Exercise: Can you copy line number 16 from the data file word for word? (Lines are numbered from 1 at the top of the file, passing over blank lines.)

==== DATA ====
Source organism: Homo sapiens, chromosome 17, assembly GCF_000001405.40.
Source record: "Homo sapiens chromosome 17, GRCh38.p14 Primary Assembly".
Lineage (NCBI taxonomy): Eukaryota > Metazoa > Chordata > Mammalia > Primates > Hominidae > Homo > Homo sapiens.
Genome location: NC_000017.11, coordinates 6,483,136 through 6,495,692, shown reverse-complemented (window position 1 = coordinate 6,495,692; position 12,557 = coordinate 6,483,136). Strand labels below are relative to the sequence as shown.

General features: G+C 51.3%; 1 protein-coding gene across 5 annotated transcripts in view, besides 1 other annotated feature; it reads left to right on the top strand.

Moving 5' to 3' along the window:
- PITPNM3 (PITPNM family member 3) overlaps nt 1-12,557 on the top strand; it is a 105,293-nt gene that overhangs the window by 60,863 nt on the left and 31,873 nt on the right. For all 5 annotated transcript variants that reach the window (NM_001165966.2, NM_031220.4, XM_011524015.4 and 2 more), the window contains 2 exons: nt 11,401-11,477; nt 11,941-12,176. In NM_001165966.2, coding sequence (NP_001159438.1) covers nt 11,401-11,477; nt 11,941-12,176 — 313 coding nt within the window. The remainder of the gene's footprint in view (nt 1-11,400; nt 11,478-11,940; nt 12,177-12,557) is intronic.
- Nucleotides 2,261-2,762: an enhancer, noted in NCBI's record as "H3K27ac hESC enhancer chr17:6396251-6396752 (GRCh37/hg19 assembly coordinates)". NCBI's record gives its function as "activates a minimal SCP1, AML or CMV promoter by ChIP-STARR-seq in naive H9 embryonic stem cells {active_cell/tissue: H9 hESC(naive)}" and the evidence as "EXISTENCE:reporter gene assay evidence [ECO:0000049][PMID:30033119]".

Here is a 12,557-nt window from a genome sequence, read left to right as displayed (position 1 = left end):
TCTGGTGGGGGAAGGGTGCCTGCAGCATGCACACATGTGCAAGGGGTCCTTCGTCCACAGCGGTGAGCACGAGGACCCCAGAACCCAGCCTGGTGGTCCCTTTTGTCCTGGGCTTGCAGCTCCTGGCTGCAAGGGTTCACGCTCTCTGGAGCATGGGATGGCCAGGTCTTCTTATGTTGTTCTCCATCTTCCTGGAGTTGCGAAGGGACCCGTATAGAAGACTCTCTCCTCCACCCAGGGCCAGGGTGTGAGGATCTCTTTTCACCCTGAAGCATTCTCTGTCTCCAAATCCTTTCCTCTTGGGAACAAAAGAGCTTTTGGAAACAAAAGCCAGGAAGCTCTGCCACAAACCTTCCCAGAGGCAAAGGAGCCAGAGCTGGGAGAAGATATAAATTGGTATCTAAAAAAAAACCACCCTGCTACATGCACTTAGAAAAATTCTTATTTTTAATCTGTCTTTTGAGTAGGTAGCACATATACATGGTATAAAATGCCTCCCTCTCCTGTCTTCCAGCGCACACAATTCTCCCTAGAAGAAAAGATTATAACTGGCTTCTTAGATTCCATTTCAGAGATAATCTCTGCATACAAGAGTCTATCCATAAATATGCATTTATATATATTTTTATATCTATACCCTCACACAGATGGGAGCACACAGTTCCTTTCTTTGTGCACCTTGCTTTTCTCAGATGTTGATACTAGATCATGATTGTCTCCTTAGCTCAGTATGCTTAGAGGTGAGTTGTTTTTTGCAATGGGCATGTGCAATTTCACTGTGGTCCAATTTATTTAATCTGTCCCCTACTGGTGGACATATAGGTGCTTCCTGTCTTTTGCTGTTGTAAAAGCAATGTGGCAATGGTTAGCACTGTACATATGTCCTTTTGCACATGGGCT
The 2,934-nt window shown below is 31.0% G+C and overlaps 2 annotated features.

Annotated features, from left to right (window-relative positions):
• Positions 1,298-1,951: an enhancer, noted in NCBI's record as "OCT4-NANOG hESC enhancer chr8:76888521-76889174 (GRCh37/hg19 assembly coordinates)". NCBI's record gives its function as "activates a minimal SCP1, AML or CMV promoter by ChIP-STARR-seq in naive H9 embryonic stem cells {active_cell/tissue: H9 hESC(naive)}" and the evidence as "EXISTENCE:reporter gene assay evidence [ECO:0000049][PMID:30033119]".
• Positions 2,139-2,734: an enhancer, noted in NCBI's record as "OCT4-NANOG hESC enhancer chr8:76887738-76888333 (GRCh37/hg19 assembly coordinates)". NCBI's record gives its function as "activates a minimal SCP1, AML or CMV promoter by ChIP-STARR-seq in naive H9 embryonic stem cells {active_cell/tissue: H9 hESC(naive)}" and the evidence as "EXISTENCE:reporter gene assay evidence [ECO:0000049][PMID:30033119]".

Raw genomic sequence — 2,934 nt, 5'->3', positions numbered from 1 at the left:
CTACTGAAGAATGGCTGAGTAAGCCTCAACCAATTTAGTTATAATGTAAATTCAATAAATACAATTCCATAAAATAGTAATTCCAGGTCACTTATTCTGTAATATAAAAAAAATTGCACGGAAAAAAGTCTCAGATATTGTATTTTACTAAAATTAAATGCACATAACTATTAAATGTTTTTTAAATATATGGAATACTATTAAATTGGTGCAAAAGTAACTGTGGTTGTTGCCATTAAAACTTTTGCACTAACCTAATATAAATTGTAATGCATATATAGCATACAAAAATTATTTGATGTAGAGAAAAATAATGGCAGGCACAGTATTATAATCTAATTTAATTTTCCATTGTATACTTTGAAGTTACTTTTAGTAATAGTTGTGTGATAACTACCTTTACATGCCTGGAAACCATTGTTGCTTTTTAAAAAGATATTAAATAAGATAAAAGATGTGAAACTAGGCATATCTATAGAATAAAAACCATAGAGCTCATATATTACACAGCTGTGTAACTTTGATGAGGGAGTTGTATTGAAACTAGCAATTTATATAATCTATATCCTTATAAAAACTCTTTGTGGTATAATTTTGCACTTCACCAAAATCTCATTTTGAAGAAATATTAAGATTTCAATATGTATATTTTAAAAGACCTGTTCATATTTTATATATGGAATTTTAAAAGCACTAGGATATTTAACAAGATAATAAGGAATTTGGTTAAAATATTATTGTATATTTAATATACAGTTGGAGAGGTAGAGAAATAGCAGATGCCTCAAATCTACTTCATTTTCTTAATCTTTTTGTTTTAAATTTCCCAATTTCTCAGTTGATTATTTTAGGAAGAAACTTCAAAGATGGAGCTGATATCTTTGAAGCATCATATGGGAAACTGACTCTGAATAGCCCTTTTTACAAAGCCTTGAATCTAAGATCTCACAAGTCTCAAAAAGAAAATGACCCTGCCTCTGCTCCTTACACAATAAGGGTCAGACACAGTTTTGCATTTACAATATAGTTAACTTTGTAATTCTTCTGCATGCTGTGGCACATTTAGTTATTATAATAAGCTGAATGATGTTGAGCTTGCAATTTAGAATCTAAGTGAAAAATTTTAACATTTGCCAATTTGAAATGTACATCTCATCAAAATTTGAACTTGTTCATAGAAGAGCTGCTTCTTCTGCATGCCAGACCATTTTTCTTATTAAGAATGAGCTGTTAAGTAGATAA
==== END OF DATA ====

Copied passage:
CTACTGAAGAATGGCTGAGTAAGCCTCAACCAATTTAGTTATAATGTAAATTCAATAAATACAATTCCATAAAATAGTAATTCCAGGTCACTTATTCTGTAATATAAAAAAAATTGCACGGAAAAAAGTCTCAGATATTGTATTTTACTAAAATTAAATGCACATAACTATTAAATGTTTTTTAAATATATGGAATACTATTAAATTGGTGCAAAAGTAACTGTGGTTGTTGCCATTAAAACTTTTGCACTAACCTAATATAAATTGTAATGCATATATAGCATACAAAAATTATTTGATGTAGAGAAAAATAATGGCAGGCACAGTATTATAATCTAATTTAATTTTCCATTGTATACTTTGAAGTTACTTTTAGTAATAGTTGTGTGATAACTACCTTTACATGCCTGGAAACCATTGTTGCTTTTTAAAAAGATATTAAATAAGATAAAAGATGTGAAACTAGGCATATCTATAGAATAAAAACCATAGAGCTCATATATTACACAGCTGTGTAACTTTGATGAGGGAGTTGTATTGAAACTAGCAATTTATATAATCTATATCCTTATAAAAACTCTTTGTGGTATAATTTTGCACTTCACCAAAATCTCATTTTGAAGAAATATTAAGATTTCAATATGTATATTTTAAAAGACCTGTTCATATTTTATATATGGAATTTTAAAAGCACTAGGATATTTAACAAGATAATAAGGAATTTGGTTAAAATATTATTGTATATTTAATATACAGTTGGAGAGGTAGAGAAATAGCAGATGCCTCAAATCTACTTCATTTTCTTAATCTTTTTGTTTTAAATTTCCCAATTTCTCAGTTGATTATTTTAGGAAGAAACTTCAAAGATGGAGCTGATATCTTTGAAGCATCATATGGGAAACTGACTCTGAATAGCCCTTTTTACAAAGCCTTGAATCTAAGATCTCACAAGTCTCAAAAAGAAAATGACCCTGCCTCTGCTCCTTACACAATAAGGGTCAGACACAGTTTTGCATTTACAATATAGTTAACTTTGTAATTCTTCTGCATGCTGTGGCACATTTAGTTATTATAATAAGCTGAATGATGTTGAGCTTGCAATTTAGAATCTAAGTGAAAAATTTTAACATTTGCCAATTTGAAATGTACATCTCATCAAAATTTGAACTTGTTCATAGAAGAGCTGCTTCTTCTGCATGCCAGACCATTTTTCTTATTAAGAATGAGCTGTTAAGTAGATAA